On April 9, Banerjee and her Finance Minister Amit Mitra came to Delhi to visit the Planning Commission. A demonstration against the murder of Gupta led by the Left greeted them. The Planning Commission heard of the demonstration, contacted the West Bengal officials to have Banerjee come through the secured VIP gate and avoid the main gate where the protestors had gathered. Banerjee not only ignored their advice, but near the main gate she got out of her car and walked toward it, through the highly emotional throng. It was an act of provocation. The Delhi police did not forcibly prevent her from doing this. Knowing full well the charged state of the demonstrators – gathered to protest the murder of a young comrade and Banerjee’s callous statements – the police should have insisted. It did not. Banerjee know full well the power of street politics. In April 1975, when she was with the Congress Party, her leader Indira Gandhi’s bête noire, 74-year old Jayaprakash “JP” Narayan, came to Kolkata. Banerjee personally blocked his car (standing on its bonnet) as Youth Congress activists smashed the windows, and almost beat up JP who suffered from acute respiratory ailments, which would have killed him if the stress were kept up. She a remarkable populist street fighter knew what she was wading into when she walked to the main gate.
In fact, all that happened to her, according to the Delhi Police, is that she was buffeted by the crowd (when she returned to Kolkata she checked herself into Belle Vue Clinic for a “check up”). Her Finance Minister lagged, and was himself caught in the wave, with his kurta slightly ripped as he struggled to make it through the gate. The police grabbed him and brought him within the premises of the Commission. This was not an attack, certainly not premeditated as the Bengal Governor put it indelicately. It was a crowd that found itself with those whom it had come to protest within its ranks – it would have taken an extraordinary act of self-discipline to have stepped back, created a path for them and held their tongue. One expects this kind of discipline from Communists, which is why the CPM made it clear that it did not condone the assault.
News of these events spread through the TMC channels, and its activists took to Bengal’s streets for revenge. It is not as if the TMC has been silent and that it took this scuffle in Delhi to provoke them. They have already been on the march, and simply used this as a pretext to continue their depredations – now in the full light of day. CPM and SFI offices across the state were attacked, as were academic institutions (a friend called to tell me that the laboratory at Presidency College was smashed up). Most shockingly, TMC activists attacked the office of the Ganatantrik Mahila Samity (the Bengal wing of the All India Democratic Women’s Association) in South Dinajpur, dragged onto the streets its leader, the veteran Communist and former parliamentarian Minati Ghosh and physically attacked and verbally abused her. AIDWA and the National Federation of Indian Women have called on the National Commission of Women to look into this case.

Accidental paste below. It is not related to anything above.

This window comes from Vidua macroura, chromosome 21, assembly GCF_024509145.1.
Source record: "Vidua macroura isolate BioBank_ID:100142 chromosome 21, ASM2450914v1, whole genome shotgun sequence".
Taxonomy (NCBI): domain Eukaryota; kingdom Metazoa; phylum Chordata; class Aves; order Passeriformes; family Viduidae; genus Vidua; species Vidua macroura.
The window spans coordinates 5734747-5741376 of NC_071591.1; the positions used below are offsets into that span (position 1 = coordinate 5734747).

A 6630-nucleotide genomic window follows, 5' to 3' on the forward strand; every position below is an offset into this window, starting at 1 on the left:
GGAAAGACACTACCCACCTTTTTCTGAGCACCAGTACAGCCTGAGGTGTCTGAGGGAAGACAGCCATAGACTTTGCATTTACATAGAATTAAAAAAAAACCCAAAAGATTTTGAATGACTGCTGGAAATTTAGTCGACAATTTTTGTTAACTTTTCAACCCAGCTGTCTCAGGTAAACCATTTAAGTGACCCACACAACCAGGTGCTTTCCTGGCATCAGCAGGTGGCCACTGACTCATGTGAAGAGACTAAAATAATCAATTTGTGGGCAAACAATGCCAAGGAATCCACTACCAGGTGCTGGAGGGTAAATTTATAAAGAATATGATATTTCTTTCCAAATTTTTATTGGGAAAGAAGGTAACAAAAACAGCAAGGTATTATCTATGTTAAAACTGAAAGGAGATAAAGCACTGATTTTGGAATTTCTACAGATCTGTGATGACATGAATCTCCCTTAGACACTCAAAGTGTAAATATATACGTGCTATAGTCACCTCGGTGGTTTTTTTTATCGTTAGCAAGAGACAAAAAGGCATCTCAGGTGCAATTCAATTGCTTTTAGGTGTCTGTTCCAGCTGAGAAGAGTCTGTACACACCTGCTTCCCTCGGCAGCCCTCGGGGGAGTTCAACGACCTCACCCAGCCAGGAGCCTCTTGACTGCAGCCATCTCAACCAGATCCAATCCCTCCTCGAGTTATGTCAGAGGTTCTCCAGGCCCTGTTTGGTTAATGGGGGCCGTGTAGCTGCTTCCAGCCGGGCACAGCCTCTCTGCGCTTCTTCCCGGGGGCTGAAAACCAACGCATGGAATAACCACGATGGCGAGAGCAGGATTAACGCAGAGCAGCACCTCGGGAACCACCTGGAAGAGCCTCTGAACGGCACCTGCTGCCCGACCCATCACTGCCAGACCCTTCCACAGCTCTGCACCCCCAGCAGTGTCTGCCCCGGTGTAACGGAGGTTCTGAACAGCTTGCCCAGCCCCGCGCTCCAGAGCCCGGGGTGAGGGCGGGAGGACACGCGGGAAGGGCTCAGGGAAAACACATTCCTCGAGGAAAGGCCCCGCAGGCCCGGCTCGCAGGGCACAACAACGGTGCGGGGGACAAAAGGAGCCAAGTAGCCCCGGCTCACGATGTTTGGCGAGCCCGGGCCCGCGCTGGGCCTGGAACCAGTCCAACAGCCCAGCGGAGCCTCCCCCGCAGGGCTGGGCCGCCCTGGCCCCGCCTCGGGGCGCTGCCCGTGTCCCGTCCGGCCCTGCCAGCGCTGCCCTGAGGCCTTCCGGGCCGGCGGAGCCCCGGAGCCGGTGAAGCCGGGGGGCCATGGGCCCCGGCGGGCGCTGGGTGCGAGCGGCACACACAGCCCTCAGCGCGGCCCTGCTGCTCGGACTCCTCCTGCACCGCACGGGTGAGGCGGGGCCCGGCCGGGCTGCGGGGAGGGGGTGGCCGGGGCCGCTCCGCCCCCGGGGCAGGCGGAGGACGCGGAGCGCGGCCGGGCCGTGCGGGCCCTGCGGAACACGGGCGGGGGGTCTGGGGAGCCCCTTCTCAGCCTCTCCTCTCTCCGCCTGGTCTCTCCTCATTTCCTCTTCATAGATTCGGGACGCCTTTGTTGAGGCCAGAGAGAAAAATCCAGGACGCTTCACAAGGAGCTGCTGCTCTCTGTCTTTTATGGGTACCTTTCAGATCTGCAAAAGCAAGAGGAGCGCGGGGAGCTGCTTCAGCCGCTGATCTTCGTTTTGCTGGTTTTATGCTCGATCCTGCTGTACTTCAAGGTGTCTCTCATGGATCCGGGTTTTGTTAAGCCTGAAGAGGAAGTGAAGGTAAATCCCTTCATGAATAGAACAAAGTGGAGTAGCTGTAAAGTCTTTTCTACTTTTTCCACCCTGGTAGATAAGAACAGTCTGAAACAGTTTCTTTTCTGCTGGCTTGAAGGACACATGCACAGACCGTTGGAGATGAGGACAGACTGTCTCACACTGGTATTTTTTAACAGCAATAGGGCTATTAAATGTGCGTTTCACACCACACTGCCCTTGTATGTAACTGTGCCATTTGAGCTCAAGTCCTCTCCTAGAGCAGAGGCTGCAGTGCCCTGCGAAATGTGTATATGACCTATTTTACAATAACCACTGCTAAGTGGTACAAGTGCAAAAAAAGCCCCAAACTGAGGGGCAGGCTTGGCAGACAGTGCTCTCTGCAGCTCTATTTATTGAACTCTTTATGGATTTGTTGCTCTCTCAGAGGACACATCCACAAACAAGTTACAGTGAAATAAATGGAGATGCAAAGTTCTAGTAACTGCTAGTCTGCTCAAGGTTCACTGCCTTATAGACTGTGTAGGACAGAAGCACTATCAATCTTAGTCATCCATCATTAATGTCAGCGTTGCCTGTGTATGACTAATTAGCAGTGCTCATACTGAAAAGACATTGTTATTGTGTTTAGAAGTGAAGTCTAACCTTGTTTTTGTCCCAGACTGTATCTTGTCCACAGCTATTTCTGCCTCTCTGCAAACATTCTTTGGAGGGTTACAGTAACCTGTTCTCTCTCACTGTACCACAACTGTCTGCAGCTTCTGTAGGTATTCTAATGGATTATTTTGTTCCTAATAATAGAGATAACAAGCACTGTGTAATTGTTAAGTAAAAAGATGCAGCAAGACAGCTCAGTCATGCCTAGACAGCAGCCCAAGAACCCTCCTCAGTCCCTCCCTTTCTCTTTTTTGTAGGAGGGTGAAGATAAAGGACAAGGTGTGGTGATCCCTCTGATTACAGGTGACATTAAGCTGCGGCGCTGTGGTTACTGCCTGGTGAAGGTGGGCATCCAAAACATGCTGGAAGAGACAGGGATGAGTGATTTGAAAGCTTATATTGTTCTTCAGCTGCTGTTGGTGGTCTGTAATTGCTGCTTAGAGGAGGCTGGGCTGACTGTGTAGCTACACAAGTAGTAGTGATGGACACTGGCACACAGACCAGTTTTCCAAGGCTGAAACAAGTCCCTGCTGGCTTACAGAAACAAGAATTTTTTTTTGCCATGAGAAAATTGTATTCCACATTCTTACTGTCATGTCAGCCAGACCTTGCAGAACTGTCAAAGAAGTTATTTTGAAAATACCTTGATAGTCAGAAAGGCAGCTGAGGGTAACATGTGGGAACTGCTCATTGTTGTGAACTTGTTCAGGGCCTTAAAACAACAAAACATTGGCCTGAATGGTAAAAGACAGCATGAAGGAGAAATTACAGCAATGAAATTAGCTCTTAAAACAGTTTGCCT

Things are at a tense pass. Activists of the Left have been called up to defend the buildings of the party and its mass organizations. The violence unleashed has the quality of the early hours of the Night of Broken Glass (the Kristallnacht), this time not against Jews but against the Communists. It is the reason why the CPM and its allies have tried to calm the situation – not only a sensible posture but also one that is motivated by its weakness before the fascistic character of the TMC. No liberal groups have come forward to defend the Left against TMC fascism. The media has taken the drama full tilt, neglecting to properly report the shenanigans of Banerjee and the negligence of the Delhi police. The media will not let this be in context. It is using the incident outside the Planning Commission to shore up the declining fortunes of the TMC machine, whose votes will be essential in the next parliament for a Congress-led bloc that now feels threatened by its own inadequacies.
Vijay Prashad’s new book, The Poorer Nations: A Possible History of the Global South, is out this month from Verso Books.